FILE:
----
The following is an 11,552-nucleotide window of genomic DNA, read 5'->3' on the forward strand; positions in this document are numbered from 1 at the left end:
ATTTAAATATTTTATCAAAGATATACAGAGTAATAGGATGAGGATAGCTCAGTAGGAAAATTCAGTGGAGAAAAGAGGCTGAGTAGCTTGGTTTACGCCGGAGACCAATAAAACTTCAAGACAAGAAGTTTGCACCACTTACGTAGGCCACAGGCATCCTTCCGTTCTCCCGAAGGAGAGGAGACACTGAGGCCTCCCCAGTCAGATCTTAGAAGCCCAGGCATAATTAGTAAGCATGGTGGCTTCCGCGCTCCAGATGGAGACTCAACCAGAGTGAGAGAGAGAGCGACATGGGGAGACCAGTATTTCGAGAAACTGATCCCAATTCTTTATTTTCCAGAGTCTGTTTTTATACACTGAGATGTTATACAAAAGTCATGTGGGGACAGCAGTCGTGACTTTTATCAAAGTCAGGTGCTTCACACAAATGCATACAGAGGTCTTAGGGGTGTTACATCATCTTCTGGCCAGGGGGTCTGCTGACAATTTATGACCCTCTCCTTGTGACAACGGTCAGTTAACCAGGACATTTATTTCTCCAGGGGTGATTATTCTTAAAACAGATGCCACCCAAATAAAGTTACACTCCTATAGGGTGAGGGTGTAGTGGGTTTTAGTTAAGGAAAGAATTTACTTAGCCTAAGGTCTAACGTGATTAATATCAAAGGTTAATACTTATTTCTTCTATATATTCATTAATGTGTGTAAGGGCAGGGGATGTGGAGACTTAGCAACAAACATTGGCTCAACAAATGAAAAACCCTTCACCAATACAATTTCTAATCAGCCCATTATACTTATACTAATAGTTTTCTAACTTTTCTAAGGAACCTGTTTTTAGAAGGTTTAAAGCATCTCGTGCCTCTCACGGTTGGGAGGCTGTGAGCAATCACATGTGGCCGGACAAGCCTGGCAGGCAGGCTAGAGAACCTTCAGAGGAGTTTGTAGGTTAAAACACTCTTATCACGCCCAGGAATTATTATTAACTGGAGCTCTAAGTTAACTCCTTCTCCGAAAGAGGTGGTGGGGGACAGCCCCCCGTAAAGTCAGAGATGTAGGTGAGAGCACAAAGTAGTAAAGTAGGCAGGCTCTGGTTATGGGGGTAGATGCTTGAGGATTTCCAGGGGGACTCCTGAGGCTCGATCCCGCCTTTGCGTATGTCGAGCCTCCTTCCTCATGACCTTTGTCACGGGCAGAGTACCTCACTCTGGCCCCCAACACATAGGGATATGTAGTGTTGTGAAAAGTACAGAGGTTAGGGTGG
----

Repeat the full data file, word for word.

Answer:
The following is an 11,552-nucleotide window of genomic DNA, read 5'->3' on the forward strand; positions in this document are numbered from 1 at the left end:
ATTTAAATATTTTATCAAAGATATACAGAGTAATAGGATGAGGATAGCTCAGTAGGAAAATTCAGTGGAGAAAAGAGGCTGAGTAGCTTGGTTTACGCCGGAGACCAATAAAACTTCAAGACAAGAAGTTTGCACCACTTACGTAGGCCACAGGCATCCTTCCGTTCTCCCGAAGGAGAGGAGACACTGAGGCCTCCCCAGTCAGATCTTAGAAGCCCAGGCATAATTAGTAAGCATGGTGGCTTCCGCGCTCCAGATGGAGACTCAACCAGAGTGAGAGAGAGAGCGACATGGGGAGACCAGTATTTCGAGAAACTGATCCCAATTCTTTATTTTCCAGAGTCTGTTTTTATACACTGAGATGTTATACAAAAGTCATGTGGGGACAGCAGTCGTGACTTTTATCAAAGTCAGGTGCTTCACACAAATGCATACAGAGGTCTTAGGGGTGTTACATCATCTTCTGGCCAGGGGGTCTGCTGACAATTTATGACCCTCTCCTTGTGACAACGGTCAGTTAACCAGGACATTTATTTCTCCAGGGGTGATTATTCTTAAAACAGATGCCACCCAAATAAAGTTACACTCCTATAGGGTGAGGGTGTAGTGGGTTTTAGTTAAGGAAAGAATTTACTTAGCCTAAGGTCTAACGTGATTAATATCAAAGGTTAATACTTATTTCTTCTATATATTCATTAATGTGTGTAAGGGCAGGGGATGTGGAGACTTAGCAACAAACATTGGCTCAACAAATGAAAAACCCTTCACCAATACAATTTCTAATCAGCCCATTATACTTATACTAATAGTTTTCTAACTTTTCTAAGGAACCTGTTTTTAGAAGGTTTAAAGCATCTCGTGCCTCTCACGGTTGGGAGGCTGTGAGCAATCACATGTGGCCGGACAAGCCTGGCAGGCAGGCTAGAGAACCTTCAGAGGAGTTTGTAGGTTAAAACACTCTTATCACGCCCAGGAATTATTATTAACTGGAGCTCTAAGTTAACTCCTTCTCCGAAAGAGGTGGTGGGGGACAGCCCCCCGTAAAGTCAGAGATGTAGGTGAGAGCACAAAGTAGTAAAGTAGGCAGGCTCTGGTTATGGGGGTAGATGCTTGAGGATTTCCAGGGGGACTCCTGAGGCTCGATCCCGCCTTTGCGTATGTCGAGCCTCCTTCCTCATGACCTTTGTCACGGGCAGAGTACCTCACTCTGGCCCCCAACACATAGGGATATGTAGTGTTGTGAAAAGTACAGAGGTTAGGGTGG